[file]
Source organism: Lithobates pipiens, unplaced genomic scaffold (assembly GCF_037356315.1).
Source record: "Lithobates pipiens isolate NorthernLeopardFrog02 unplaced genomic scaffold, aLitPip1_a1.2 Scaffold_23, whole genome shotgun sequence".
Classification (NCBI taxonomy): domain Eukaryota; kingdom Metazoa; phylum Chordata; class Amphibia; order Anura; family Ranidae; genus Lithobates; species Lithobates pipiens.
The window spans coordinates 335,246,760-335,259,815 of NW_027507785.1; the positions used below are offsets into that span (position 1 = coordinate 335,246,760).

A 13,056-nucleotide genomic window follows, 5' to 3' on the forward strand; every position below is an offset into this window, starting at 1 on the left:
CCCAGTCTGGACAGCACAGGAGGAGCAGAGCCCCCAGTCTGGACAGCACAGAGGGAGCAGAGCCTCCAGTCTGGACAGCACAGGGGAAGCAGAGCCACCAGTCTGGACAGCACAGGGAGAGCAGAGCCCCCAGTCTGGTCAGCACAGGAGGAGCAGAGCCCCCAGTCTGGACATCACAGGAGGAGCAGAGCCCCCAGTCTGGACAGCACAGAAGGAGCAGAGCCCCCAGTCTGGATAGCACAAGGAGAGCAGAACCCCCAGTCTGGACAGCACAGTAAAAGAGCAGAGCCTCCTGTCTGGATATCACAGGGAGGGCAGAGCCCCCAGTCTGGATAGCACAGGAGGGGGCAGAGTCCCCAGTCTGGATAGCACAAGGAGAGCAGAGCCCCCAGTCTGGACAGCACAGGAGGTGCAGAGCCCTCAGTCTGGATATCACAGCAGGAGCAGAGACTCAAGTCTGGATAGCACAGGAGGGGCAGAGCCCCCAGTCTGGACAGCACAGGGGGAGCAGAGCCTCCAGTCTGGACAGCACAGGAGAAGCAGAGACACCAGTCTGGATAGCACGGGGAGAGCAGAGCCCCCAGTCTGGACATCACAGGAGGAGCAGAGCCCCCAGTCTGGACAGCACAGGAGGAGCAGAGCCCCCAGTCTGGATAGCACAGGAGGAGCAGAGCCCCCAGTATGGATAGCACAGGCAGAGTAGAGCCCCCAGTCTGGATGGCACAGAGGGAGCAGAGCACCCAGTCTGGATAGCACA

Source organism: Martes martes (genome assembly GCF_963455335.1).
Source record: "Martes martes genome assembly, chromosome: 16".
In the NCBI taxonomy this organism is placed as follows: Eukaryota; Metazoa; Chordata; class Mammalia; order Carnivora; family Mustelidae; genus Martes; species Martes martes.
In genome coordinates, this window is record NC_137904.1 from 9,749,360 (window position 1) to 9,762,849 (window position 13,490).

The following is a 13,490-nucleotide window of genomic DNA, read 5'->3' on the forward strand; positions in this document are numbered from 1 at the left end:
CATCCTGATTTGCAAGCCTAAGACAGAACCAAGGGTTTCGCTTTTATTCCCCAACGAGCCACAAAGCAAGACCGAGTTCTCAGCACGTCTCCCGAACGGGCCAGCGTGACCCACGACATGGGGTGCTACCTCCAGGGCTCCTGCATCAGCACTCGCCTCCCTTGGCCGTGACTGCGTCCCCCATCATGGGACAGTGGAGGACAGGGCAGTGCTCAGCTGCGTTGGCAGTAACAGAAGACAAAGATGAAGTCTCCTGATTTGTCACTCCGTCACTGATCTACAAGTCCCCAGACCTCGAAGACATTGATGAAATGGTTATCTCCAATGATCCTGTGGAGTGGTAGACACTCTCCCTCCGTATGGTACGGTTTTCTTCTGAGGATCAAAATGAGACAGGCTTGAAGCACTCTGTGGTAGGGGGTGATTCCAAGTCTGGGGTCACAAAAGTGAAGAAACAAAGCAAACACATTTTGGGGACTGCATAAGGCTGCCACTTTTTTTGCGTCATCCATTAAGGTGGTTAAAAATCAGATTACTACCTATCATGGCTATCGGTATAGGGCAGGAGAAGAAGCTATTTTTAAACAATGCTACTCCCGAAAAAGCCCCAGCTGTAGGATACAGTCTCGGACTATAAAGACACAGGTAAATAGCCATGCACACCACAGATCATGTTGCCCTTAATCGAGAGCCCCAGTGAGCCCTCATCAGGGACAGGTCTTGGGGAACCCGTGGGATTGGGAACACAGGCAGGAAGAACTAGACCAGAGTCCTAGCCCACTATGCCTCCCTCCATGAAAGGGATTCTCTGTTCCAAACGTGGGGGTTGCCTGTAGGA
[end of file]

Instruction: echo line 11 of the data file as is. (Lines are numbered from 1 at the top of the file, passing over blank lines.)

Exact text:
The following is a 13,490-nucleotide window of genomic DNA, read 5'->3' on the forward strand; positions in this document are numbered from 1 at the left end: